The must-read stories and debate in health policy and leadership

Deal or no deal

This week’s NHS Confederation conference was heavy with chatter that a government announcement on a new NHS funding settlement may be imminent, potentially as imminent as this weekend.

The prime minister committed back in March to delivering a “long term” budget deal this year, and if she is to avoid humiliation now needs to announce something fairly weighty by the time of the NHS’s big seven-oh bash on 5 July.

But negotiations, with the need to get a sceptical and stretched Treasury to support decent growth, have been hard work – on Thursday Jeremy Hunt told the conference talks were “difficult and ongoing”.

NHS thinkers have said real terms annual growth of at least 4 per cent is needed, while the chancellor’s starting point was around 2 per cent – HSJ has previously predicted we’d end up with something starting with a three.

The best of the likely possible outcomes for the birthday announcement would be clear and transparent annual growth commitments, close to the upper end of these numbers, and covering the whole of the health budget, for the next few years (social care needs a deal too - but there is now little expectation that is close).

The worst would be no deal at all – perhaps pushing a funding announcement off altogether until November’s Budget.

A middle option fudge of some form is also a real possibility (isn’t it always?). Big numbers may be thrown about to grab headlines but with insufficient detail on the real size of growth; or some kind of holding policy position issued to delay the real decision.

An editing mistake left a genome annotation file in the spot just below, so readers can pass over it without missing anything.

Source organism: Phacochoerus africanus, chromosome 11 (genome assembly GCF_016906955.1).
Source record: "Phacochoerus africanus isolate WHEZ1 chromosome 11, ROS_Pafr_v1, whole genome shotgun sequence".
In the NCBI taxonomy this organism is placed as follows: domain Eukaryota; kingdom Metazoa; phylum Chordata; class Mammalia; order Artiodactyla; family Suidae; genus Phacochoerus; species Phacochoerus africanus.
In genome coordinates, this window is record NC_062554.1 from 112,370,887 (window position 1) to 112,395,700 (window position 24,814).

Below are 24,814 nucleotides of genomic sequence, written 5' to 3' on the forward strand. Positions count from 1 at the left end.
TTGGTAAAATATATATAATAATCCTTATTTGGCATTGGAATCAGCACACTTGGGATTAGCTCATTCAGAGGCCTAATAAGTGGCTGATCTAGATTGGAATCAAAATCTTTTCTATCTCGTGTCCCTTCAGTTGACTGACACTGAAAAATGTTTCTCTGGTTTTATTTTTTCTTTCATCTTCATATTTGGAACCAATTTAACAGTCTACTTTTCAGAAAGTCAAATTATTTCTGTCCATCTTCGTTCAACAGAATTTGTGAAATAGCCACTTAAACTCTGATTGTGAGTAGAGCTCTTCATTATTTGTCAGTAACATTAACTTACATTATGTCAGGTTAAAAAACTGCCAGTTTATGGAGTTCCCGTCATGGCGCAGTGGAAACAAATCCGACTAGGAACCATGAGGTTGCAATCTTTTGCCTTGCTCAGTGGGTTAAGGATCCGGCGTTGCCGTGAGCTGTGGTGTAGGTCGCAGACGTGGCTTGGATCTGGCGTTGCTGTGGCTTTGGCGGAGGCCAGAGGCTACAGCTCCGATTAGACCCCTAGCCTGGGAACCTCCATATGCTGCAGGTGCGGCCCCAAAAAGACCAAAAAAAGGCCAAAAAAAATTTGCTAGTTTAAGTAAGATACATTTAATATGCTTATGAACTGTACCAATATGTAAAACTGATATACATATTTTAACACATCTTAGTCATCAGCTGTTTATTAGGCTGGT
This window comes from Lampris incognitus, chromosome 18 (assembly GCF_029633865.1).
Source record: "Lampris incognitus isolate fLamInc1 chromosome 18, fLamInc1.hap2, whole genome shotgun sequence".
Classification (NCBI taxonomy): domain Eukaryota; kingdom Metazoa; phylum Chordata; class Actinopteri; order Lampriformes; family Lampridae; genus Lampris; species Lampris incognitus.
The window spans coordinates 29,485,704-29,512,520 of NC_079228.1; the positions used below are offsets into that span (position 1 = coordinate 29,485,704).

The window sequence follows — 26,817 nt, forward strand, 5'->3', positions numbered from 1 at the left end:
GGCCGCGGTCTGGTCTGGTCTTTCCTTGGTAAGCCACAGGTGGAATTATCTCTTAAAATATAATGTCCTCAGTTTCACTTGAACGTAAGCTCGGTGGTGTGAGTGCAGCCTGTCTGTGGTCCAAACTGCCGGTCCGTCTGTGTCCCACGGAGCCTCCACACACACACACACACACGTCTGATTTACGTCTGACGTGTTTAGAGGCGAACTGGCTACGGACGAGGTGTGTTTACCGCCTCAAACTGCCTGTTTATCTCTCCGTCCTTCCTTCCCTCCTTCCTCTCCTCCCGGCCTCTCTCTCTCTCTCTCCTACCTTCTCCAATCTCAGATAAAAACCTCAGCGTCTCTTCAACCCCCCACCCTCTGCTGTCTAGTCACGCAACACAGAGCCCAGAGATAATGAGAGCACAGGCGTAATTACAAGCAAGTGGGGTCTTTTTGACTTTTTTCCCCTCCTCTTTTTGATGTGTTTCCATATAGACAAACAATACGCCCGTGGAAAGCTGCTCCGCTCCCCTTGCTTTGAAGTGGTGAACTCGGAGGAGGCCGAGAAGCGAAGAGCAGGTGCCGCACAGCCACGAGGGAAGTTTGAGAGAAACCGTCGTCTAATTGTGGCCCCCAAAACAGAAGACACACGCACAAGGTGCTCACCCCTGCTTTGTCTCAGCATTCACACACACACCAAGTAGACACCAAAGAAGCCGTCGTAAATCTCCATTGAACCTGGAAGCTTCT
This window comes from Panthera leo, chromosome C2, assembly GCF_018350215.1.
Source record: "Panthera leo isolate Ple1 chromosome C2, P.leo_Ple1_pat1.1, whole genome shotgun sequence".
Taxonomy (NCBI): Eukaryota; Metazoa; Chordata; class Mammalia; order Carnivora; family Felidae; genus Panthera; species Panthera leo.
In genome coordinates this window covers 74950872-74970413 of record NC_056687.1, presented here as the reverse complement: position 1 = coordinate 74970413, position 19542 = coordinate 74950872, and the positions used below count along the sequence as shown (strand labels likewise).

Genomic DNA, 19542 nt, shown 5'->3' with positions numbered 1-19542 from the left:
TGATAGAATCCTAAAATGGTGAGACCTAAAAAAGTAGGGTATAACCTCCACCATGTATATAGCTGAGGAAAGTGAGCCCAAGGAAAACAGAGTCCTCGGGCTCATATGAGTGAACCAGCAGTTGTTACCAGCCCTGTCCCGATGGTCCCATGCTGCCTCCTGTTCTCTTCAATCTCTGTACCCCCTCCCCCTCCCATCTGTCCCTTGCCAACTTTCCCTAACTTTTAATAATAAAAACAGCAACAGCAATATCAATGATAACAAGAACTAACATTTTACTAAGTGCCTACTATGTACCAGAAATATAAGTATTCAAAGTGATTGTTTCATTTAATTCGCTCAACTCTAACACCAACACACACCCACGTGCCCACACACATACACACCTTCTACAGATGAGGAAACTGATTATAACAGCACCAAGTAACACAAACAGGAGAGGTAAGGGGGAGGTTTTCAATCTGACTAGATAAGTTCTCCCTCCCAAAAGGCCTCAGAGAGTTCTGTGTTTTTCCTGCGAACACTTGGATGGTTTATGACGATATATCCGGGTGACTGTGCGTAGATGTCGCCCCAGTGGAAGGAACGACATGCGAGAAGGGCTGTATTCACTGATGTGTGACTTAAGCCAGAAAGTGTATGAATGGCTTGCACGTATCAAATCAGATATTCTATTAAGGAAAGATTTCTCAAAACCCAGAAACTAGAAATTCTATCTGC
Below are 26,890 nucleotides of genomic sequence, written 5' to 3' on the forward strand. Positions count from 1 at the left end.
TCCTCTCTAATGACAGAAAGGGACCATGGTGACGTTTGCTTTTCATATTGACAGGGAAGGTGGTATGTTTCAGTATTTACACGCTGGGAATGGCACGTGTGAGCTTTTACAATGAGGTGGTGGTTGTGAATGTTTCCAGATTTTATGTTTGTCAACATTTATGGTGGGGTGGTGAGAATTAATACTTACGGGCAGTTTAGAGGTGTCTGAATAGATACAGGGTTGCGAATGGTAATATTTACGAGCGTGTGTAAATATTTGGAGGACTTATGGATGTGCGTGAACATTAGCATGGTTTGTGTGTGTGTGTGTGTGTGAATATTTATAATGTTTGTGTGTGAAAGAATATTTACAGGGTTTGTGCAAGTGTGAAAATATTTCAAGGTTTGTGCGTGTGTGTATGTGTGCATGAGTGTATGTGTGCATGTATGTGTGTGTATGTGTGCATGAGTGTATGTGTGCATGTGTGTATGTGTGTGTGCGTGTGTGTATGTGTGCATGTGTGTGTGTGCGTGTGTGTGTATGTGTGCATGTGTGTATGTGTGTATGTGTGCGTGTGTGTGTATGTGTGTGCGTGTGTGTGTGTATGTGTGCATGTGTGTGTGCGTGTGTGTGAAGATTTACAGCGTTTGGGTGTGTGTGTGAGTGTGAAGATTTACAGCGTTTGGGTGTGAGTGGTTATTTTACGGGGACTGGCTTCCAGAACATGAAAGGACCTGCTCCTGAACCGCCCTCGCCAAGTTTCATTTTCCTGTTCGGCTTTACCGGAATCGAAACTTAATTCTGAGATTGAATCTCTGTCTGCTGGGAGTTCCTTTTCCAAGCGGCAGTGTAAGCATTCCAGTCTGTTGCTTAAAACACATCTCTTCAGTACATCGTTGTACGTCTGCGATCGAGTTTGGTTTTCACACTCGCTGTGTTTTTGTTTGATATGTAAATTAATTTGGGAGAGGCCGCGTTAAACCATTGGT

If and when an announcement is made, all eyes will be on whether Simon Stevens says it’s good enough or not; something which might be rather tricky and confusing if a fudge is put forward.


Unless the NHS changes the way it is planning and managing its workforce, it will have a shortfall of 115,000 workers in 10 years’ time according to the head of Health Education England.

Ian Cumming laid out the challenges facing the NHS in a stark presentation that also showed an additional 16,000 full time equivalent nurses have left the NHS due to higher turnover rates in 2017 than in 2012.

He also set out how 40 per cent of doctors who qualified as GPs five years ago are not substantively employed in the NHS.

But he had some small crumbs of comfort. The Continuing Professional Development budget is being boosted by 17 per cent this year and HEE is now planning to meet its GP trainee target for the first time ever this year.

Professor Cumming was clear that current projections show the NHS will not produce the numbers of staff needed.

We will have to wait a few more months for the workforce strategy to offer any solutions.

But, then we have been waiting for solutions since HEE was created.

His warning came after some better news leaked out of the government (see below)

Javid turnaround

NHS leaders around the country may well have breathed a sigh of relief following reports that the Home Office is relaxing restrictions on the number of tier two visas issued to non-EU skilled workers.

For the past six months, thousands of visa applications have been turned down by the Home Office, as doctors and nurses are not only competing against each other but also against other skilled workers for the limited number of visas.

NHS Employers, the British Medical Association and various Royal Colleges have all spoken out about the cap and called for action from the government, making clear that the cap is affecting patient safety and causing severe rota gaps.

Home secretary Sajid Javid has listened to these calls and this represents his first major policy change since taking on the role.

However, as raised by NHS Providers, scrapping the cap is a step in the right direction but certainly not an end to the NHS workforce crisis.